The headline making some buzz today, “Gene regulation, not just genes, is what sets humans apart,” isn’t the most Earth shattering of a statement the press is making it out to be. Most biologists and physical anthropologists have been holding, for a long time, the opinion that gene regulation is the key reason as to why humans differentiated from our other primate relatives. So the impact of gene regulation in human evolution, is actually pretty common knowledge… it even came up in a discussion on our other blog, Primatology.net way back in March of this year.
Even though we held these thoughts, the findings behind the headline are still important. Just published in Nature Genetics, the findings confirm what we’ve been thinking of all along. The paper, “Promoter regions of many neural- and nutrition-related genes have experienced positive selection during human evolution,” comes from Ralph Haygood, a post-doctoral fellow in Gregory Wray’s laboratory over at Duke University’s Biology department.
“His group looked at the regulatory sequences immediately adjacent to 6,280 genes on the DNA of chimps, humans and the rhesus macaque, a more distant primate relative that has 88 percent the same genes as humans. These regulatory stretches of DNA are where proteins bind to the genome to initiate a gene’s function. And it is here that evolution has apparently fine-tuned the performance of genes, Wray said, resulting in the dramatic differences in the human brain.
Though many studies have looked for significant differences in the coding regions of genes relating to neural system development and failed to find any, the Duke team believes this is the first study to take a genome-wide look at the evolution of regulatory sequences in different organisms.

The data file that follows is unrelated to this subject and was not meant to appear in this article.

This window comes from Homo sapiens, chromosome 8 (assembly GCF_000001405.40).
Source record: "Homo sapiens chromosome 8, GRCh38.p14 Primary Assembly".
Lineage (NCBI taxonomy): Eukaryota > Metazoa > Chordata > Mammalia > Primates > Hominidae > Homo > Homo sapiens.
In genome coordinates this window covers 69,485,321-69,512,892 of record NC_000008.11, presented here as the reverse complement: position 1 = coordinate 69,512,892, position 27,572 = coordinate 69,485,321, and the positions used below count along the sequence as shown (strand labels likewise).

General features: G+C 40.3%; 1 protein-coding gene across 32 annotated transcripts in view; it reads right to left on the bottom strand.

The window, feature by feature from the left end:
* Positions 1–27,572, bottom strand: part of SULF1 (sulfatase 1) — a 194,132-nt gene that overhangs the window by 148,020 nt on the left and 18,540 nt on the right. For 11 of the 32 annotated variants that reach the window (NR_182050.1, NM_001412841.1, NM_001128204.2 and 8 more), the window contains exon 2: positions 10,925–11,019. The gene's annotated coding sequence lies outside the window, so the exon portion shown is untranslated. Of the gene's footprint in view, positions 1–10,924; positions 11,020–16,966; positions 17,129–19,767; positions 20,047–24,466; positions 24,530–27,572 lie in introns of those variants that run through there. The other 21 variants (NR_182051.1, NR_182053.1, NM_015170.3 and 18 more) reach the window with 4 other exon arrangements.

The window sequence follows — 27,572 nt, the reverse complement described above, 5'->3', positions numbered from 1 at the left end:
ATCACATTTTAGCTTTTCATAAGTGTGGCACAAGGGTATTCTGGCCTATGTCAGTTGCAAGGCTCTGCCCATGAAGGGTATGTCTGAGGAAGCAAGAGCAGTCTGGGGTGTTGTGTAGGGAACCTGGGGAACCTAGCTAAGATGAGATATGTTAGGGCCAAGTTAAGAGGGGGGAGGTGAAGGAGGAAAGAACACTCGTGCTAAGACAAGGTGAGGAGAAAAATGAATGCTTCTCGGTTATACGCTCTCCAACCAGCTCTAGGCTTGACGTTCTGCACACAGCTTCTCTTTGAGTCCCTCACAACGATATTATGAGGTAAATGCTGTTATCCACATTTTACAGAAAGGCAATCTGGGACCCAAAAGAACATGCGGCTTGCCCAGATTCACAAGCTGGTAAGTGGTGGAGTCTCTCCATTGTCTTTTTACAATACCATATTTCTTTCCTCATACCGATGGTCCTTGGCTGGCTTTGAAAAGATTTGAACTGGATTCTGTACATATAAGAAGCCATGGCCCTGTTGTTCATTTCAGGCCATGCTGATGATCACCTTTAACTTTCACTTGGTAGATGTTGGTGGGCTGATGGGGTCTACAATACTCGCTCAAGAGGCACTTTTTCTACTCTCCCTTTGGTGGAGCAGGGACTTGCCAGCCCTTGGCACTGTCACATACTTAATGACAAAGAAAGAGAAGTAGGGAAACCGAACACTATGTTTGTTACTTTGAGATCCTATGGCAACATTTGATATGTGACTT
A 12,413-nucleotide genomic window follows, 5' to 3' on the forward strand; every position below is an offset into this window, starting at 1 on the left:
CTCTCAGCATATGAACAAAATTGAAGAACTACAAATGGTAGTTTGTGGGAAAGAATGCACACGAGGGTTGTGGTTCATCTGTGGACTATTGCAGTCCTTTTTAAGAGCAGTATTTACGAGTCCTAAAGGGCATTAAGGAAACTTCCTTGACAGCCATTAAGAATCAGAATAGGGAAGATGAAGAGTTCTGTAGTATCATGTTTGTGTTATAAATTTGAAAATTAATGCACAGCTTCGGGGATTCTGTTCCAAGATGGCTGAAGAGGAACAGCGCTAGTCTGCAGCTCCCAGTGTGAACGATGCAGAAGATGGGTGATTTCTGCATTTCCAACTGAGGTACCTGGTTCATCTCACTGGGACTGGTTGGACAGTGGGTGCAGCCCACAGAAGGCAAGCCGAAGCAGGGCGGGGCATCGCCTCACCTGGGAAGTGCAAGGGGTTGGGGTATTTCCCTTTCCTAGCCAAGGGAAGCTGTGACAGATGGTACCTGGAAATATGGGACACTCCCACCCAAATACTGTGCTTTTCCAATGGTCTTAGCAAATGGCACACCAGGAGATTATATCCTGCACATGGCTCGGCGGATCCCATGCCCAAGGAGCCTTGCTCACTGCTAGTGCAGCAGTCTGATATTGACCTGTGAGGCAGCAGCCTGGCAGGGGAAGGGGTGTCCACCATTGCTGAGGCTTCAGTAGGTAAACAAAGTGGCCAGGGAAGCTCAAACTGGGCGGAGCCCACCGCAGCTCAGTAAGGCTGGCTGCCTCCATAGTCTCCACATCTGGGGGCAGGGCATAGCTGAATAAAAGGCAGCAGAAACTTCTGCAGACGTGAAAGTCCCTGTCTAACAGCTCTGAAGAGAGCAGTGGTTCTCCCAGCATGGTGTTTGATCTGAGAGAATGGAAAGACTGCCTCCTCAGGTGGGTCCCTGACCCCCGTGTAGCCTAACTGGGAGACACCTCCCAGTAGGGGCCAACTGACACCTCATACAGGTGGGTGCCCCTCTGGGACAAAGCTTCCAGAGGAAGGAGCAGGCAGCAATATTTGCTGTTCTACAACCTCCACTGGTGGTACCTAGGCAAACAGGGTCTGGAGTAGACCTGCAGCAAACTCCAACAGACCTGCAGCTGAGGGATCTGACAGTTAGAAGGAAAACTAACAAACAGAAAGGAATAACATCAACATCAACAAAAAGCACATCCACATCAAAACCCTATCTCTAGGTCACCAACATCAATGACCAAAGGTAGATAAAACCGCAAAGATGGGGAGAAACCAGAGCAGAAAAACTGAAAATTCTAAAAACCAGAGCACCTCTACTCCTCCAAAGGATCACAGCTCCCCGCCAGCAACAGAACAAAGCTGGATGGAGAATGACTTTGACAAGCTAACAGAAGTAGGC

Other studies have found significant differences between these species in the coding regions… as far back as 1975 when Mary-Claire King and Allan Wilson first said humans and chimps were 99 percent the same genetically, they had offered the suggestion that greater differences might be found in the regulatory regions.
The type of analysis performed by the Duke team couldn’t be done until the macaque genome was published in 2005 because they needed a third, closely related relative to compare the regulatory sequences…
To do a genome-wide analysis of regulatory regions, Haygood and post-doctoral fellow Olivier Fedrigo had to adapt some of the statistical tools used for genome-wide analysis of coding regions. To be sure their results would be robust, they focused on just the most reliably accurate published DNA sequences in common between the three animals, discarding two-thirds of the genome to ensure accuracy. “With only three species, we had to be very stringent about quality,” Fedrigo said.
The researchers don’t think these findings will be of any help resolving questions about how and when the ancestors of humans and chimps diverged on the tree of life…”
With more and more primate genomes being sequenced, experiments like this comparative genomic study, give us evolutionary insights that we couldn’t make from analyzing fossils, behaviors, and artifacts alone. Sometimes these experiments help identify novel genes, and sometimes they confirm what we’ve been thinking all along. In this case, it was the later. Since most primates share at least 90% of the same genetic sequences, it is in the ways genes are activated, regulated, the patterns of their expression and ultimately how and when they play out throughout development, that drive forward most differences we see in primates.